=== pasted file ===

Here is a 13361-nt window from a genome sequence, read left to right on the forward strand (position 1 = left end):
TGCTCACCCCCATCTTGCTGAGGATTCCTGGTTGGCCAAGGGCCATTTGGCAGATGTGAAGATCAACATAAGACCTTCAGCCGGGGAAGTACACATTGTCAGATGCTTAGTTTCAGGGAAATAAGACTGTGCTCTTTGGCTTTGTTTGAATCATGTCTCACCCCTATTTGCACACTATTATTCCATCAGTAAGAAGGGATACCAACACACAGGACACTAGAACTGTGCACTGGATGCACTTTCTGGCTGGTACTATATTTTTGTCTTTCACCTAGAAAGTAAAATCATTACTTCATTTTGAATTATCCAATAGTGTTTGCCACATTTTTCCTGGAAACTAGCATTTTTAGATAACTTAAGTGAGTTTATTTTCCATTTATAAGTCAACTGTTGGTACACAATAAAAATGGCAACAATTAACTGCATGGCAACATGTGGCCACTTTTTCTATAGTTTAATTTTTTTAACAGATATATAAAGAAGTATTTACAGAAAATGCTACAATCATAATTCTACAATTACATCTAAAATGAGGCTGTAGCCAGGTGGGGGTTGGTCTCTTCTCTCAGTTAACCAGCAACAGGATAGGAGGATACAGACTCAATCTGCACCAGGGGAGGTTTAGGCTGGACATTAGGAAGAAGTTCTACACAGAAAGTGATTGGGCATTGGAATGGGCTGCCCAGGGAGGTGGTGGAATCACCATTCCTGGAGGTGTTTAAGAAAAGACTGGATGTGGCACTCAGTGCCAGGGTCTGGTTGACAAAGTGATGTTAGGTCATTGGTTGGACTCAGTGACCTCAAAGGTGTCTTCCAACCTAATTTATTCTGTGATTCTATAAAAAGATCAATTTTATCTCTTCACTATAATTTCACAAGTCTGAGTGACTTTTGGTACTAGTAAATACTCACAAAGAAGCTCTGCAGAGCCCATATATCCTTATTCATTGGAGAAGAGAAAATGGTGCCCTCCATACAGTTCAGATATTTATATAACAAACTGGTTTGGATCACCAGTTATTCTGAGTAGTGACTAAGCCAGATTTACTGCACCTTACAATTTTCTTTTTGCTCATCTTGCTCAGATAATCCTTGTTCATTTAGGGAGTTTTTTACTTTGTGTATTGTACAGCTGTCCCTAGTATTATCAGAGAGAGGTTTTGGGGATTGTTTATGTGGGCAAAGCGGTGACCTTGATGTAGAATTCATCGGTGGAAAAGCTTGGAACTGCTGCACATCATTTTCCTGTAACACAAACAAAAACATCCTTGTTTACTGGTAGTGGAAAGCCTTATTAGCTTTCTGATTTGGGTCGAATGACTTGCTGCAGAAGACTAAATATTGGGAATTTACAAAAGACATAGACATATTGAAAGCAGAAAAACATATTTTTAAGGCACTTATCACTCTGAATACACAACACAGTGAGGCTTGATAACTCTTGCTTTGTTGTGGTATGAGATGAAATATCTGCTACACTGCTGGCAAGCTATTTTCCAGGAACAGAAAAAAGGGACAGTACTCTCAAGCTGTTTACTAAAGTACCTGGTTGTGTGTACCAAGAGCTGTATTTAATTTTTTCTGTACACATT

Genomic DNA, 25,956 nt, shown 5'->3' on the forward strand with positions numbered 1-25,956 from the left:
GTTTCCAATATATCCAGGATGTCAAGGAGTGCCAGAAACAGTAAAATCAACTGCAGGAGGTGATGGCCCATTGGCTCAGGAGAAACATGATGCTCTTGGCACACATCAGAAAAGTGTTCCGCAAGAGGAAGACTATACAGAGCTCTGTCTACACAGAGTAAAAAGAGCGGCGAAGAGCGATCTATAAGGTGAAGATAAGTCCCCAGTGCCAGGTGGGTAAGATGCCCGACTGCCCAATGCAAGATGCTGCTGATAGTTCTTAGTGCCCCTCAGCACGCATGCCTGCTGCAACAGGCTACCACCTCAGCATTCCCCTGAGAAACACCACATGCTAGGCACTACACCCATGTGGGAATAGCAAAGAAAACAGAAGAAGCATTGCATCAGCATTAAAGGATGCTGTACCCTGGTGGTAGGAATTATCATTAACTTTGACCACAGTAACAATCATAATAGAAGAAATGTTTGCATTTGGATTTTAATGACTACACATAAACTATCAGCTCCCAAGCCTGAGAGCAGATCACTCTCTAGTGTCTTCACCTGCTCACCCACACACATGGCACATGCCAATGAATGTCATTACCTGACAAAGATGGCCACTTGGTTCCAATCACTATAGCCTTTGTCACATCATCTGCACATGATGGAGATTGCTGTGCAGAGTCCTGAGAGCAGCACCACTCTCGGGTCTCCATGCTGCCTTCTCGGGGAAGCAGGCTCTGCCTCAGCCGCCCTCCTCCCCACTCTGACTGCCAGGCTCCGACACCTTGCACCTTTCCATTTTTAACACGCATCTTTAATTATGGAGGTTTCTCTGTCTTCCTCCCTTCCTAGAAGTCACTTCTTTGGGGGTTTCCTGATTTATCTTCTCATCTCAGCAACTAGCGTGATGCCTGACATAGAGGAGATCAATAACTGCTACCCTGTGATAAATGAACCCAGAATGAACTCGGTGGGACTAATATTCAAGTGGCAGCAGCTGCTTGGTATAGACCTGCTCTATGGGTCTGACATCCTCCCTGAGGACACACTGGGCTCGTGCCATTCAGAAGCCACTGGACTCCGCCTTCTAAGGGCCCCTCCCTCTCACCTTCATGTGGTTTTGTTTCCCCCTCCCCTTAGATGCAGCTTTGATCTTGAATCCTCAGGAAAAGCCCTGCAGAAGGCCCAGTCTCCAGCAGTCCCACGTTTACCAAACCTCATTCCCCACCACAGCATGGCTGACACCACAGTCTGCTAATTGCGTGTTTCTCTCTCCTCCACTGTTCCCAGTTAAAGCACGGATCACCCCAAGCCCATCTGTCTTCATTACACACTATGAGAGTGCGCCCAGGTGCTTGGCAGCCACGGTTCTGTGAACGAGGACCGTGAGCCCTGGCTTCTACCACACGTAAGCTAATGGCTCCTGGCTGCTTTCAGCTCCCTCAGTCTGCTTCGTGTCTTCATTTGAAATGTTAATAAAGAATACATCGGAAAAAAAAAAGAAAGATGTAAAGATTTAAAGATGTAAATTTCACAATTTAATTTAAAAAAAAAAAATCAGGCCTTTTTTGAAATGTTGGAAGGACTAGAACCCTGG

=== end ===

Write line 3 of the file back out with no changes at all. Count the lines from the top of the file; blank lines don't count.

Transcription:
Genomic DNA, 25,956 nt, shown 5'->3' on the forward strand with positions numbered 1-25,956 from the left: